Overnight Road Trip to Columbia; 7/8 September 2021

After the busy Labor Day Holiday at work, I decided to decompress with a visit to the Riverbanks Zoo in Columbia, SC and some aircraft watching at North Auxiliary Field in North, SC. Wednesday morning was quite autumn-like, fog was just clearing off of the Saluda river as I drove into the zoo’s parking lot, making for a picturesque scene. The days are getting shorter and the temperatures are beginning to moderate; I can’t wait for autumn to fully arrive. While things weren’t quite what I’d hoped for on the visit to the North Field area, it still turned out to be a fun trip radio-wise.

Riverbanks Zoo

The Labor Day weekend was a busy one at work, so a trip to visit the Riverbanks Zoo was just the thing to help me decompress. Unfortunately, the gorillas weren’t on exhibit, but almost everything else was out and about on an autumn-like morning in Columbia. As usual, I was listening in on the Zoo’s radios and it sounded like they were waiting to put the gorilla troop on exhibit until one of them was done with a veterinary appointment (see the radio information later in this post for the frequencies). The lions were just cats being cats, rubbing, scratching, and playing with enrichment items in the exhibit. One of the grizzly bears had just emerged and was looking around its exhibit for food. The otters were as playful as always, having a wrestling match in the water. The koalas were napping, seeming oblivious to the visitors watching them. The giraffes and rhinos were having breakfast. The wallabies were having breakfast while the kangaroos seemed to be unwilling to get out of bed just yet. The seals and sea lions were having a morning swim. The tiger was out a bit late, but was patrolling its exhibit; as always, a meeting of the eyes with a tiger will make you feel quite insignificant.

Military Monitoring

Unfortunately, the stops by North Auxiliary Field did not go as planned. Hoping to get some C-17 photos, I stopped by twice during daylight but on both occasions nothing was using the airfield at the time. I also stopped by once after dark and caught EPIC 41 (C-17A, 92-3294, 145th AW) and DAWG 08 (C-130H3, 94-6708, 165th AW) using the airfield on 120.475. It was too dark for photos but it was still fun watching the C-17 make some high-bank turns that you wouldn’t see it doing at a normal airfield. On both days, there was the usual activity in the Bulldog MOA. As usual, the Fort Jackson sites of the US Army TRS were active as well. On Wednesday, however, I heard two things that I haven’t heard in quite a while: a JSTARS working with fighters and an AWACS controlling fighters. While on the way from the Riverbanks Zoo to lunch, I heard VULTURE (E-8C backend, 116th/461st ACW) working 79th FS flights from Shaw AFB on 324.650 and 395.150. I’m not sure where they were working at, but the fighters were mostly loud and clear while VULTURE was weak but mostly readable. After lunch on my way down US-321 back to Savannah, I caught CHALICE (E-3, 963rd ACCS) controlling some 55th FS flights in the DOUBLESHOT op areas off of Charleston.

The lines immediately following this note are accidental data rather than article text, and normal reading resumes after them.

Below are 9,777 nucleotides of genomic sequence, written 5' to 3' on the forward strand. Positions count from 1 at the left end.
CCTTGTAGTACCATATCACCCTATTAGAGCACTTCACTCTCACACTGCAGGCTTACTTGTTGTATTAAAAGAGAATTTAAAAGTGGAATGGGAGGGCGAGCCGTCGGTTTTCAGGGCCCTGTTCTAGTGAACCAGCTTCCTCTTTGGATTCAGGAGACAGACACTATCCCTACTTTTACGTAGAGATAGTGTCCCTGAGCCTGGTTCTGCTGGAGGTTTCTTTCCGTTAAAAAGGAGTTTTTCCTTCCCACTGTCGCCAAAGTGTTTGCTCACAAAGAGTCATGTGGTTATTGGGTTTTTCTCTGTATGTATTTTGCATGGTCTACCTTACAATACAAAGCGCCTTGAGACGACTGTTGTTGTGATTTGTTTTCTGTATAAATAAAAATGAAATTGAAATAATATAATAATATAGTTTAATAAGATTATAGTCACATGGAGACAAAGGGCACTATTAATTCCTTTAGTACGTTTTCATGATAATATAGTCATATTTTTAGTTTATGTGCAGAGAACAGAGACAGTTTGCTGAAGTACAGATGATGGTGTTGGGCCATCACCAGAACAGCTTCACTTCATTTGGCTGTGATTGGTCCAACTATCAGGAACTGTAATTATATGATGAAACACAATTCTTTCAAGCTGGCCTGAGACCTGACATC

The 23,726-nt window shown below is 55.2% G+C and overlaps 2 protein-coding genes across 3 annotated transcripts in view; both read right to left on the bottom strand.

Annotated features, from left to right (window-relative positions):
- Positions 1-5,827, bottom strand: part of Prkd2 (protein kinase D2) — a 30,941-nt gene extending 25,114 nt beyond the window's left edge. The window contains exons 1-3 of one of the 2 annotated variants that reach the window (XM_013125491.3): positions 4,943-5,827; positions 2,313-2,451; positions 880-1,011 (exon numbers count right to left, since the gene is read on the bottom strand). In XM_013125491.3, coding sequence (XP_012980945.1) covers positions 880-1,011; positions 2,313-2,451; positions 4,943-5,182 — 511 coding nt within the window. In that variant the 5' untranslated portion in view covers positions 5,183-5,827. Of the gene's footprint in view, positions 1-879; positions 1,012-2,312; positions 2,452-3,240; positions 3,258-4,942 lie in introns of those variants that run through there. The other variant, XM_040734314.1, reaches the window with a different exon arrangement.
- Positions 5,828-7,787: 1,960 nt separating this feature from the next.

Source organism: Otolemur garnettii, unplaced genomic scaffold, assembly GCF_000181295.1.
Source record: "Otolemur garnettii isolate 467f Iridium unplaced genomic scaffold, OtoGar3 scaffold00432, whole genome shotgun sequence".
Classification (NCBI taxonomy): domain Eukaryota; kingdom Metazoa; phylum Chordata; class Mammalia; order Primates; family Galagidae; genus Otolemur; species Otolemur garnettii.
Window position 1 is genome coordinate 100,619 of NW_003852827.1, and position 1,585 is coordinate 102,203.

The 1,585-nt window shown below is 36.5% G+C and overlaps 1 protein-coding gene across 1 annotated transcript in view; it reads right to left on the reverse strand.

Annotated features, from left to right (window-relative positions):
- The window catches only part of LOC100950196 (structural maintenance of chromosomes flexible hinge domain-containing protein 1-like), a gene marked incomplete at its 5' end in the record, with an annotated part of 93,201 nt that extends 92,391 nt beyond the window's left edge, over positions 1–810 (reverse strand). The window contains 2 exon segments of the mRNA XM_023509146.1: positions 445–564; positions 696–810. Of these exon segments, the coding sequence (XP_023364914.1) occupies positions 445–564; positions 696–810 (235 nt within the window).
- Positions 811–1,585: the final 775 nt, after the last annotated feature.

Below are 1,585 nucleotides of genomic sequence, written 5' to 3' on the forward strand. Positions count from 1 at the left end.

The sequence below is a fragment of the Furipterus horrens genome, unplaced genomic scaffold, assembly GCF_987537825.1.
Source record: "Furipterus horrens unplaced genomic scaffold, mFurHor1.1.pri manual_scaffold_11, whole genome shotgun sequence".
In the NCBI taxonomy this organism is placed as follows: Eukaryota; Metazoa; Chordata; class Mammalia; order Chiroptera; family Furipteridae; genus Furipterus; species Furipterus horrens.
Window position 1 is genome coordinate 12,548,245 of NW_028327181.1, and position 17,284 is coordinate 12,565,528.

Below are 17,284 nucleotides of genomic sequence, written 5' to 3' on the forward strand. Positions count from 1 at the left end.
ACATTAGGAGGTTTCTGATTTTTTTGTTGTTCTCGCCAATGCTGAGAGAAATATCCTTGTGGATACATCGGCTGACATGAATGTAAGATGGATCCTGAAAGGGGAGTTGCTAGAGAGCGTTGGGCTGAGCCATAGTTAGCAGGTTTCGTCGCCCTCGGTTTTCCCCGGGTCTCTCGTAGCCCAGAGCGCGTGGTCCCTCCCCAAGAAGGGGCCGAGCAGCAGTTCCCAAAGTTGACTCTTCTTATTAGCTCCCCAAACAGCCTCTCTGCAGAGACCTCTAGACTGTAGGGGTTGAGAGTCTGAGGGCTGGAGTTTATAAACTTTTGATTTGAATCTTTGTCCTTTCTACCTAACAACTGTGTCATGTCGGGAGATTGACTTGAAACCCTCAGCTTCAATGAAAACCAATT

For those who enjoy listening to MilCom, if you’re in South Carolina it’s worth listening to talkgroup 27871 on the Palmetto 800 statewide trunked repeater system. It’s South Carolina National Guard Ops and it’s used like an Ops frequency by South Carolina National Guard helicopters. On Wednesday morning, I heard CHINOOK 765 (CH-47F, 08-08765, 2-238th AVN SC ARNG) and CHINOOK 781 (CH-47F, 09-08781, 2-238th AVN SC ARNG) checking in with GREENVILLE OPS while they were airborne in the Columbia area.

Columbia/McEntire ANGB
124.150/133.400/285.600/338.200 - Columbia TRACON
120.475/235.775 - North Field CCT

Shaw AFB
125.400/318.100 - Shaw AFB TRACON
311.200 - 55th FS Ops "SHOOTER OPS"
228.800 - 55th FS Air-to-Air
236.125 - 55th FS Air-to-Air
320.525 - 79th FS Ops "TIGER OPS"
270.900 - 79th FS Air-to-Air
276.150 - 79th FS Air-to-Air
299.300 - 79th FS Air-to-Air

Fort Jackson
US Army TRS (Fort Jackson sites)
 TG 555 - Fort Jackson Fire Control; enc
 TG 576 - Fort Jackson Unknown; enc
 TG 594 - Fort Jackson Unknown; unenc
 TG 613 - Staff Duty
 TG 631 - Fort Jackson Unknown; unenc
 TG 644 - Fort Jackson Unknown; unenc
 TG 737 - Fort Jackson Range Control; unenc
 TG 770 - Fortt Jackson DPW
 TG 780 - Fort Jackson Central Issue; unenc
 TG 784 - Motor Pool
 TG 790 - B Company, 1st Battalion, 61st Infantry Regiment?; unenc
 TG 793 - Fort Jackson Unknown; unenc

Palmetto 800 Military 
 TG 27871 - SC National Guard Ops

Joint Base Charleston
134.100/349.400 - "PALMETTO OPS"

Op Areas
343.750 - Bulldog MOA Discrete
258.400 - Doubleshot Discrete
279.725 - Doubleshot Discrete

Misc MilCom
324.600 - AR-207
225.450 - 71st RQS Ops
324.650 - JSTARS Discrete
395.150 - JSTARS Discrete

Jacksonville ARTCC
269.550/124.700 - Jax Center Columbia Low
278.300/134.975 - Jax Center Ridgeway Ultra High
306.300/133.450 - Jax Center Florence Low
319.200/127.875 - Jax Center Aiken High

Public Safety